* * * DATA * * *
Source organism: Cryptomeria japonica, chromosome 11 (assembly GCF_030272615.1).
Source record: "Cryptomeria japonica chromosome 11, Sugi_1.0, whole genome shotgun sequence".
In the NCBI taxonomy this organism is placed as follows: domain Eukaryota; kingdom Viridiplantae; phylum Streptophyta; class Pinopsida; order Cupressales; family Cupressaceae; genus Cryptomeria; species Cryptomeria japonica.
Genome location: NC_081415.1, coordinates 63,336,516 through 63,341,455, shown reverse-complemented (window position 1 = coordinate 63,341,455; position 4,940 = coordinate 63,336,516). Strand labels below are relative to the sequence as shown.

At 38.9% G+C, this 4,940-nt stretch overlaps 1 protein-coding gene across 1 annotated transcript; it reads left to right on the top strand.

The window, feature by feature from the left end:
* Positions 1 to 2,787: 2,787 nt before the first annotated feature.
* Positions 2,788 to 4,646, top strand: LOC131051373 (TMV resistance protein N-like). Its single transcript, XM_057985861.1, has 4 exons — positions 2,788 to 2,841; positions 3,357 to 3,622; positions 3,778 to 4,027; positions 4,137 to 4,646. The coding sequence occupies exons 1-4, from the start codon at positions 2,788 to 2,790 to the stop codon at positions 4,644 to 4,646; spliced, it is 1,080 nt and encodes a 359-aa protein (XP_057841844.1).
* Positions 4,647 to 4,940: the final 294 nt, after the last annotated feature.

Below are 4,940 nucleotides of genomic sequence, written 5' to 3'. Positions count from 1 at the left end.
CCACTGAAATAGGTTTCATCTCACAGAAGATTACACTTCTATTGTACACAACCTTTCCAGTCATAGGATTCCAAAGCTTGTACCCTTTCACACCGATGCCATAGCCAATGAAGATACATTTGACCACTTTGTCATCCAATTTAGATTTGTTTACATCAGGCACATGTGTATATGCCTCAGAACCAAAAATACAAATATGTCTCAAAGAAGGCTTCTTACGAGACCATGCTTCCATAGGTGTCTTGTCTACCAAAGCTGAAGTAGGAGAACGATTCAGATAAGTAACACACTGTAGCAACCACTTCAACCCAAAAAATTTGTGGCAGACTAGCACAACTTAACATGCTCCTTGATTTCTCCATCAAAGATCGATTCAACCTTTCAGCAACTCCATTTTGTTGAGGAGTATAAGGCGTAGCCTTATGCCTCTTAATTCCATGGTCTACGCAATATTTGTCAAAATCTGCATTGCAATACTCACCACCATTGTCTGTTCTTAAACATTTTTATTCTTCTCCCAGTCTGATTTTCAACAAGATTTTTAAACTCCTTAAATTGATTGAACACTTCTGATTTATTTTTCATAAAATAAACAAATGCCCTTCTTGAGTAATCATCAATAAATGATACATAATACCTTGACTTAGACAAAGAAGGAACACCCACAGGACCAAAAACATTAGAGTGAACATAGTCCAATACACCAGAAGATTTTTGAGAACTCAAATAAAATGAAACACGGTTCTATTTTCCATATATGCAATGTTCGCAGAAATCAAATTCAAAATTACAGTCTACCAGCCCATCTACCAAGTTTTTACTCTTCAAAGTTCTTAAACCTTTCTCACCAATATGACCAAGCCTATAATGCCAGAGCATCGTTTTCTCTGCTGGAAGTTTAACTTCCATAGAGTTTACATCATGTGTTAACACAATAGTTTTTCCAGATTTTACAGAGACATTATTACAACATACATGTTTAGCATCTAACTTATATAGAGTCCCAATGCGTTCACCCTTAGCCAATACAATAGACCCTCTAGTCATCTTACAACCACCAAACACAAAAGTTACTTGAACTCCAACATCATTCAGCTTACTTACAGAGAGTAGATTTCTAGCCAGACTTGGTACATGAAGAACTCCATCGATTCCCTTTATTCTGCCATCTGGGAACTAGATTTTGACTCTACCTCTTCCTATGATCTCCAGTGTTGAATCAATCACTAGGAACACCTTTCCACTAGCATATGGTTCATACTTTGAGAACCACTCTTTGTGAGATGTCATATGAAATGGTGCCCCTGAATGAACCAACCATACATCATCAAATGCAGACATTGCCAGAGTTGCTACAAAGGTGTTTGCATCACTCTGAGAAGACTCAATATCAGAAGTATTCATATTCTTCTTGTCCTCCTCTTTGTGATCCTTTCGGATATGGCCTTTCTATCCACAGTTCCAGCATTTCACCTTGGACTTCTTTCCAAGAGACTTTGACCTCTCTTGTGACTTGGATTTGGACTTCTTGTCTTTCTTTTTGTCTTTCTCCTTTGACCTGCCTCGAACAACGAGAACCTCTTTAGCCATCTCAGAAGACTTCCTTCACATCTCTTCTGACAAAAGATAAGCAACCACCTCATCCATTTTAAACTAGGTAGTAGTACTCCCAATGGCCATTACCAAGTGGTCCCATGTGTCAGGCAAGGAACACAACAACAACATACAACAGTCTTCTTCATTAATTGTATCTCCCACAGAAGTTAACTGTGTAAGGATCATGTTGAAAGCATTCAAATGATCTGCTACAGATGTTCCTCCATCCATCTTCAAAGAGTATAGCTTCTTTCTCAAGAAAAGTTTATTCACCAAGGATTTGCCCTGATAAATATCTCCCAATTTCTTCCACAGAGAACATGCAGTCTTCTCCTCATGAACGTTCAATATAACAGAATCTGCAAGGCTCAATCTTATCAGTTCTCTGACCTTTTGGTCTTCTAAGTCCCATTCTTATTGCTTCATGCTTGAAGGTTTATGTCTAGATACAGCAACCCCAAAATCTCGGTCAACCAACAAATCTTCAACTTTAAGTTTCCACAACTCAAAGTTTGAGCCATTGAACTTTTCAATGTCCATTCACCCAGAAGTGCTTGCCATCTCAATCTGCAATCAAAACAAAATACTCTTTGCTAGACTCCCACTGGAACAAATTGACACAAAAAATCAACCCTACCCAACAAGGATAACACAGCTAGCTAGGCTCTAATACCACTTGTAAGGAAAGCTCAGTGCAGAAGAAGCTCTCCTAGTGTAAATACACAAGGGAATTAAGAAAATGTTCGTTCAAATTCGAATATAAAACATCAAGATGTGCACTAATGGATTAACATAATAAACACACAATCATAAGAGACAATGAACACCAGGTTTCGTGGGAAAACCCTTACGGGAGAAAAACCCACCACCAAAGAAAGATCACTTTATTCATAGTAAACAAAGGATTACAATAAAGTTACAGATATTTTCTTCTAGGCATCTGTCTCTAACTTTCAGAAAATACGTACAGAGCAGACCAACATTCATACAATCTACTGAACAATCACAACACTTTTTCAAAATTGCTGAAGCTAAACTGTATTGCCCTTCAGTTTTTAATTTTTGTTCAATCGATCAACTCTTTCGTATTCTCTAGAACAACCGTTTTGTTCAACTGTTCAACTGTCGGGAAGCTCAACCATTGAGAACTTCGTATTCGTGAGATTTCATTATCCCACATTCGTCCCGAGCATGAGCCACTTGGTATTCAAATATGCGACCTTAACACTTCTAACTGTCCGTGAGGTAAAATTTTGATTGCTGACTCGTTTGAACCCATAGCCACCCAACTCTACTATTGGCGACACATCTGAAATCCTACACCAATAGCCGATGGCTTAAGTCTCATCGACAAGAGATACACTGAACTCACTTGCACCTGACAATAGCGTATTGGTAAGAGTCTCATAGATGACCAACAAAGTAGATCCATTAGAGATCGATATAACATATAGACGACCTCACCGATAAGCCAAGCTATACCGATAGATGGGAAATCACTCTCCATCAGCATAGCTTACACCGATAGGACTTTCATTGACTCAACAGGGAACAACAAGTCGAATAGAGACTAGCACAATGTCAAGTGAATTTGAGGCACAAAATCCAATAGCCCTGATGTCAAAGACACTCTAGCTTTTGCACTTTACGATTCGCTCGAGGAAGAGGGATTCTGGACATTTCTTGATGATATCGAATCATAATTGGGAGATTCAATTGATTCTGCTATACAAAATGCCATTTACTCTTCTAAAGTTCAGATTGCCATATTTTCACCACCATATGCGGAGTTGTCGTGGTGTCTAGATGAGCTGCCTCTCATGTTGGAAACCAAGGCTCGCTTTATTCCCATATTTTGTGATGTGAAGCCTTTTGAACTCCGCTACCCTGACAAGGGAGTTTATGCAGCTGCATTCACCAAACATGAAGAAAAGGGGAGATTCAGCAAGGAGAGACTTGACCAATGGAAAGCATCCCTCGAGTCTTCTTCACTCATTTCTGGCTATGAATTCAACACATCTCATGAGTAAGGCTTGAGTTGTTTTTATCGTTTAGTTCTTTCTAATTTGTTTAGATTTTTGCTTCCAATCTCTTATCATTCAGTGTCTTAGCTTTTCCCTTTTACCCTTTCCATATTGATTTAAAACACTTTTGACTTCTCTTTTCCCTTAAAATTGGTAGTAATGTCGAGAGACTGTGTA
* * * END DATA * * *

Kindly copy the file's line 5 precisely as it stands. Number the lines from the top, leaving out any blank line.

At 38.9% G+C, this 4,940-nt stretch overlaps 1 protein-coding gene across 1 annotated transcript; it reads left to right on the top strand.